Carrizo Creek Station

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Carrizo Creek Station was a former stage station of the San Antonio-San Diego Mail Line and Butterfield Overland Mail now located in Imperial County, California just east of the San Diego County line, it lies within the boundaries of the Anza-Borrego Desert State Park just west of the Carrizo Impact Area. Its site is located along the bank of Carrizo Creek. [1]

Stage station Place to change exhausted horses, shortening travel times

A Stage station or Relay station, also known as a staging post, a posting station, or stage stop is a place where an exhausted horse or horses could be replaced by fresh animals. A long journey was much faster with no delay to rest horses.

Butterfield Overland Mail

Butterfield Overland Mail was a stagecoach service in the United States operating from 1858 to 1861. It carried passengers and U.S. Mail from two eastern termini, Memphis, Tennessee, and St. Louis, Missouri, to San Francisco, California. The routes from each eastern terminus met at Fort Smith, Arkansas, and then continued through Indian Territory (Oklahoma), Texas, New Mexico, Arizona, Mexico, and California ending in San Francisco. On March 3, 1857, Congress authorized the U.S. postmaster general, Aaron Brown, to contract for delivery of the U.S. mail from Saint Louis to San Francisco. Prior to this, U.S. Mail bound for the Far West had been delivered by the San Antonio and San Diego Mail Line since June 1857.

Imperial County, California County in California ----, United States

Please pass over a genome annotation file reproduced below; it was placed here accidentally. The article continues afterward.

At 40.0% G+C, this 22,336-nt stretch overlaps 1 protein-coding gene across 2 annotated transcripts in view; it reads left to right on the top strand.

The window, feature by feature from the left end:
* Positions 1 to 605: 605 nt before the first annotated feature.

Imperial County is a county in the U.S. state of California. As of the 2010 census, the population was 174,528. The county seat is El Centro. Established in 1907 from a division of San Diego County, it was the last county to be formed in California.



Carrizo, the site of the Carrizo Stage Station, lies on the Southern Emigrant Trail where Carrizo Creek flowed at the surface most of the year and often provided the first flowing water to travelers on that route after they had left the Colorado River. Earlier Carrizo, had been a watering place for the local Native Americans, Spanish explorers, Mexican traders, American fur trappers and soldiers.

Southern Emigrant Trail

Southern Emigrant Trail, also known as the Gila Trail, the Kearny Trail, Southern Trail and the Butterfield Stage Trail, was a major land route for immigration into California from the eastern United States that followed the Santa Fe Trail to New Mexico during the California Gold Rush. Unlike the more northern routes, pioneer wagons could travel year round, mountain passes not being blocked by snows, however it had the disadvantage of summer heat and lack of water in the desert regions through which it passed in New Mexico Territory and the Colorado Desert of California. Subsequently, it was a route of travel and commerce between the eastern United States and California. Many herds of cattle and sheep were driven along this route and it was followed by the San Antonio-San Diego Mail Line in 1857-1858 and then the Butterfield Overland Mail from 1858 - 1861.

Colorado River major river in the western United States and Mexico

The Colorado River is one of the principal rivers in the Southwestern United States and northern Mexico. The 1,450-mile-long (2,330 km) river drains an expansive, arid watershed that encompasses parts of seven U.S. and two Mexican states. Starting in the central Rocky Mountains of Colorado, the river flows generally southwest across the Colorado Plateau and through the Grand Canyon before reaching Lake Mead on the Arizona–Nevada border, where it turns south toward the international border. After entering Mexico, the Colorado approaches the mostly dry Colorado River Delta at the tip of the Gulf of California between Baja California and Sonora.